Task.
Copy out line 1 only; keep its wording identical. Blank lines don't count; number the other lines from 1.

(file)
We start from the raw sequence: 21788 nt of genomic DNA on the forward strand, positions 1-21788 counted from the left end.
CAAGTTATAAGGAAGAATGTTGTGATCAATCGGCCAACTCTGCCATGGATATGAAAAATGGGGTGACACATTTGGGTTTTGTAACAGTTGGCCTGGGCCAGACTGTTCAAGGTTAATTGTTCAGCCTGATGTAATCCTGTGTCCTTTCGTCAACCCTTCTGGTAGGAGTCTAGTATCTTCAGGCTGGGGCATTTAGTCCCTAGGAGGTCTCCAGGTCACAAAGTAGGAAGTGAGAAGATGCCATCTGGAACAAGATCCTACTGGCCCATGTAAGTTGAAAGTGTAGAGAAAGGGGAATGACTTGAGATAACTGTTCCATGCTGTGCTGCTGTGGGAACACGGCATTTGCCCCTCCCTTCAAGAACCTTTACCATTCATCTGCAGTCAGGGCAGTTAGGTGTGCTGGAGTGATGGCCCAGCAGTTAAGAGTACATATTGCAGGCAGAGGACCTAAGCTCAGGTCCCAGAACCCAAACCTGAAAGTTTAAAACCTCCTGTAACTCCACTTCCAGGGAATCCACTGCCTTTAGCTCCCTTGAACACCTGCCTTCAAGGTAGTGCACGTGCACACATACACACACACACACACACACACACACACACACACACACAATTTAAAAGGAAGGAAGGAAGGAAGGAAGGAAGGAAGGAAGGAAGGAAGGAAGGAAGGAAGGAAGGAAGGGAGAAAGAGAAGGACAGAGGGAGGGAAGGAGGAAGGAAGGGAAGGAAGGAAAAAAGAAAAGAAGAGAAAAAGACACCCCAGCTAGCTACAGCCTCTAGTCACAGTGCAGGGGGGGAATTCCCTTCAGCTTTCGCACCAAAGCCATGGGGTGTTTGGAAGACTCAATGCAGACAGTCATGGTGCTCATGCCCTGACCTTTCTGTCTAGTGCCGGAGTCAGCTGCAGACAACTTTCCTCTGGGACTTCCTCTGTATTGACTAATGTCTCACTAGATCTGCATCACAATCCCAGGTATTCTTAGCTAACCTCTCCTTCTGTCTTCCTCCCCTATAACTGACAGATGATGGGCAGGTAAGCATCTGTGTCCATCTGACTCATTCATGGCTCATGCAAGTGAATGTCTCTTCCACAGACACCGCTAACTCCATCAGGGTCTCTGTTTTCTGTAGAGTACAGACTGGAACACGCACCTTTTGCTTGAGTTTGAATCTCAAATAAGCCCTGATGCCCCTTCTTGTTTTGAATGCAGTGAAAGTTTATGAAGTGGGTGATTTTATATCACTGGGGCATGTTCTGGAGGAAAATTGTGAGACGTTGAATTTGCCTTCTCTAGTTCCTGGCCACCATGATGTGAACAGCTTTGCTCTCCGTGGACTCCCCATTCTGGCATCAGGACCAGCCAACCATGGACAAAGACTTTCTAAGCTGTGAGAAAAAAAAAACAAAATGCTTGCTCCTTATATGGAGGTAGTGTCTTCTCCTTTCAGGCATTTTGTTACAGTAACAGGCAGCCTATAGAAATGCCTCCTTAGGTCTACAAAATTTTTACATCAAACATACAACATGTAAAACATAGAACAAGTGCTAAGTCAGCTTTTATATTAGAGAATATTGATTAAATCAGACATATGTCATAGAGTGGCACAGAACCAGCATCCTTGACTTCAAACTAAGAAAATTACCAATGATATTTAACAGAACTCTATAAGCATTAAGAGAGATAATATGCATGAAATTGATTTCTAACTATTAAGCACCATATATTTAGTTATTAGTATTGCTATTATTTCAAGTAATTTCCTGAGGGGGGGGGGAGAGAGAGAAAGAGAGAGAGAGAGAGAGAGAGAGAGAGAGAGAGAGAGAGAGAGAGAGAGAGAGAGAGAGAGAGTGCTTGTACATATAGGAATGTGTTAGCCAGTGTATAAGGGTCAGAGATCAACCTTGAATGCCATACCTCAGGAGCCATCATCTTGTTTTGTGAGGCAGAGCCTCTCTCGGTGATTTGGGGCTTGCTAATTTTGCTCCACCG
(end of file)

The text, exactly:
We start from the raw sequence: 21788 nt of genomic DNA on the forward strand, positions 1-21788 counted from the left end.